Cayenne. Five to ten drops diluted in two ounces of water can be used internally for frostbite and hypothermia. It moves the blood from the center of the body to the peripheral areas, warming hands and feet. A couple drops under the tongue will help to revive someone in shock or trauma. Used externally for heavily bleeding lacerations, it will coagulate the blood to stanch the flow (though it stings a mite).
Valerian. As an antispasmodic and painkiller, this herb relieves intestinal and menstrual cramps, headaches and general aches or pains. As a nervine, it will bring sleep to an exhausted person. The dosage range is 30 to 60 drops.
Echinacea. Besides possessing the ability to increase the supply of white blood cells to an infected area, thus boosting the immune system, echinacea is also antibiotic and antibacterial to gram positive bacteria such as strep or staph. It's helpful with fevers, poisoning, or any type of internal infection and has reportedly been used for poisonous insect and snake bites by many native Plains tribes. Echinacea is a good preventative and supportive herb for the onset of the flu or common cold. The dosage ranges from 30 to 60 drops, the higher ranges used for fevers and acute situations. For toothaches, it can be massaged into the surrounding gums and teeth. For poisonous bites, 60 drops every 15 minutes is appropriate.
Grindelia. As an external remedy, grindelia cools and soothes hot, irritated skin rashes, sunburns, itchy insect bites and poison ivy. When taken internally, it helps expel mucus obstruction in the bronchioles and may be useful for some types of asthma and respiratory congestion.
Milk thistle combination.This can include milk thistle, burdock and kelp in equal parts. An alternative to chaparral that acts to leach heavy metals and radiation toxicity from the thyroid, blood, and liver as well as protects the liver against further damage. Good to take before and after dental x-rays and after taking Tylenol or Advil.
Quassia. As an antimicrobial, this herb is traditionally used for bacterial diarrhea, dysentery, and giardia -- a lower gastrointestinal complaint contracted by drinking contaminated water. The standard dose is three to five droppersful every six hours. To treat suspected bad water, add 30 drops to each quart of water.
Syrup of Ipecac. This standard remedy promotes vomiting and should only be used in certain types of poisoning.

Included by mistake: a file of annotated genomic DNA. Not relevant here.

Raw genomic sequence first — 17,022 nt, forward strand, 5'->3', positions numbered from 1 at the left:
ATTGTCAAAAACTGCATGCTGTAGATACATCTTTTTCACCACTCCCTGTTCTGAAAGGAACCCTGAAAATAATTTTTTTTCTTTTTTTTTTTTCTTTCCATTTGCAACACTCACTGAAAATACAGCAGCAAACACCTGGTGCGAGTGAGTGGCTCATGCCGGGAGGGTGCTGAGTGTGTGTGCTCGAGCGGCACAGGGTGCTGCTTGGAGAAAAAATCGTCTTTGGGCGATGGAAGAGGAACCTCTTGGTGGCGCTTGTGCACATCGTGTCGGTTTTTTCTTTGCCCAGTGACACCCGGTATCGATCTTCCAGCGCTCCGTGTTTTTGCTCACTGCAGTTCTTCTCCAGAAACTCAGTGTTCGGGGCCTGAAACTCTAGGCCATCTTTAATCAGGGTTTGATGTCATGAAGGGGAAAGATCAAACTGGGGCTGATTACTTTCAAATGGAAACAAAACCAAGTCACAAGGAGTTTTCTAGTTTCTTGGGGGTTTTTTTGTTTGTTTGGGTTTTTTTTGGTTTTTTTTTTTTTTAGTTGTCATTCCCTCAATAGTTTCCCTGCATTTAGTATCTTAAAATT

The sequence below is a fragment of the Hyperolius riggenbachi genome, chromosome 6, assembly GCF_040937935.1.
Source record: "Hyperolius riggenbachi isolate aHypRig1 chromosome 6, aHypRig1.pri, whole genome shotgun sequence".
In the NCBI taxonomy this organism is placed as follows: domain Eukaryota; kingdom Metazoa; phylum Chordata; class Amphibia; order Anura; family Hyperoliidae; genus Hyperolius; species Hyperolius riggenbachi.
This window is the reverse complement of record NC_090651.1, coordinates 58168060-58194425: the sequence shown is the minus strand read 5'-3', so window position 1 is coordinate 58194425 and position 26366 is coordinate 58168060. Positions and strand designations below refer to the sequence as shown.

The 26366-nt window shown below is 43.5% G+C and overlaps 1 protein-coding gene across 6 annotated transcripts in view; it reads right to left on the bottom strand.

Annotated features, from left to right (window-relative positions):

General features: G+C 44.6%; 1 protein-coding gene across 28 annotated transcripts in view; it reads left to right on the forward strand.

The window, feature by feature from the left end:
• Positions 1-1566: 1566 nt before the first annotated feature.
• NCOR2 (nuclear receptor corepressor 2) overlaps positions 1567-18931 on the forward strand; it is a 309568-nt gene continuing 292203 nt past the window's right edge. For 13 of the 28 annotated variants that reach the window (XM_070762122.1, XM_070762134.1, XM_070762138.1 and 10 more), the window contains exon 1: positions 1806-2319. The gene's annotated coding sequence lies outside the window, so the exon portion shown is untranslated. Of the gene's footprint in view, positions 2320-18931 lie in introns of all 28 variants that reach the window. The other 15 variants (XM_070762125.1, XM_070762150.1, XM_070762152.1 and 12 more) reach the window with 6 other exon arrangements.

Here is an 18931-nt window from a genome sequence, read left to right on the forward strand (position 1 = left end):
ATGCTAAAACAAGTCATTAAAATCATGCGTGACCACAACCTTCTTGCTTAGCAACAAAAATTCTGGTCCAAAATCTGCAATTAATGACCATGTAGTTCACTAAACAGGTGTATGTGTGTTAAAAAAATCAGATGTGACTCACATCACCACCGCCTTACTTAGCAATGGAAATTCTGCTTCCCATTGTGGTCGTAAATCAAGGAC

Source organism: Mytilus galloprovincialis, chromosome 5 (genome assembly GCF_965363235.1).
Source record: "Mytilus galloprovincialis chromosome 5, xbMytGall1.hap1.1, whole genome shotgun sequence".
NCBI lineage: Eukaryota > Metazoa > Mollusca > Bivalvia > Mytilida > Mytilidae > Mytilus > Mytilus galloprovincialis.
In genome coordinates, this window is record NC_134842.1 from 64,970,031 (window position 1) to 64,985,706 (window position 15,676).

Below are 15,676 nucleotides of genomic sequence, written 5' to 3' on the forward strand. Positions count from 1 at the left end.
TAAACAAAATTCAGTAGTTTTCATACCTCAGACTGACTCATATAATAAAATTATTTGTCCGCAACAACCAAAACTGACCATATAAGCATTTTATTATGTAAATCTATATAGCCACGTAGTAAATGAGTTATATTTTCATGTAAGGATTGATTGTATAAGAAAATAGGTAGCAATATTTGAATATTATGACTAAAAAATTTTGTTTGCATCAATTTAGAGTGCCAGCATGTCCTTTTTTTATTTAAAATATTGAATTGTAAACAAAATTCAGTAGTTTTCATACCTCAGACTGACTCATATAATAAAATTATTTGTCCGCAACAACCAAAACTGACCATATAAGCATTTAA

Flower rescue remedy. Used for emotional trauma for all ages, flower essences work quickly and effectively on symptoms ranging from hyperventilation to neurosis. Rubbing the drops on the temples and wrists of hysterical children unable to take anything orally will have an immediate calming influence. Extracts will keep their potency for several years if stored in a dark and cool place.POWDERED HERBS
Slippery elm capsules. Used for food poisoning, this powder combines and buffers poisons in the stomach and bowels to decrease toxic absorption. It can soothe mucous membranes and settle an upset stomach.
Ginger root capsules. Use two caps for motion and morning sickness. It's also effective for nausea caused by flu or bad food.
Marshmallow-peppermint oil capsules. This is an easy-to-make combination of four parts marshmallow powder to one part peppermint oil. The powder in this formula is basically a vehicle for the peppermint oil to reach the small intestines without dissolving in the stomach. The capsules reduce intestinal cramping that can accompany any gastrointestinal tract infection.
For children not able to swallow capsules, you can dissolve the contents in four cups of juice or sweetened water.
Poultice combination powder. This should consist of at least one antibacterial herb, one antifungal, an emollient, and an astringent. A possible combination can contain equal parts gentian, myrrh gum, goldenseal, and marshmallow. This powder can be stored in a zip-lock plastic bag and makes a nice dust for sore feet, lacerations (it will stop excess bleeding), diaper rash, infections, insect bites, or inflamed eyes (it is cooling and soothing). A tea of these herbs can be used externally as a wash. For foreign objects in the eye, make a paste by adding water to the mix and bandage it over the closed eyelid to draw the object out and soothe the eye simultaneously.OILS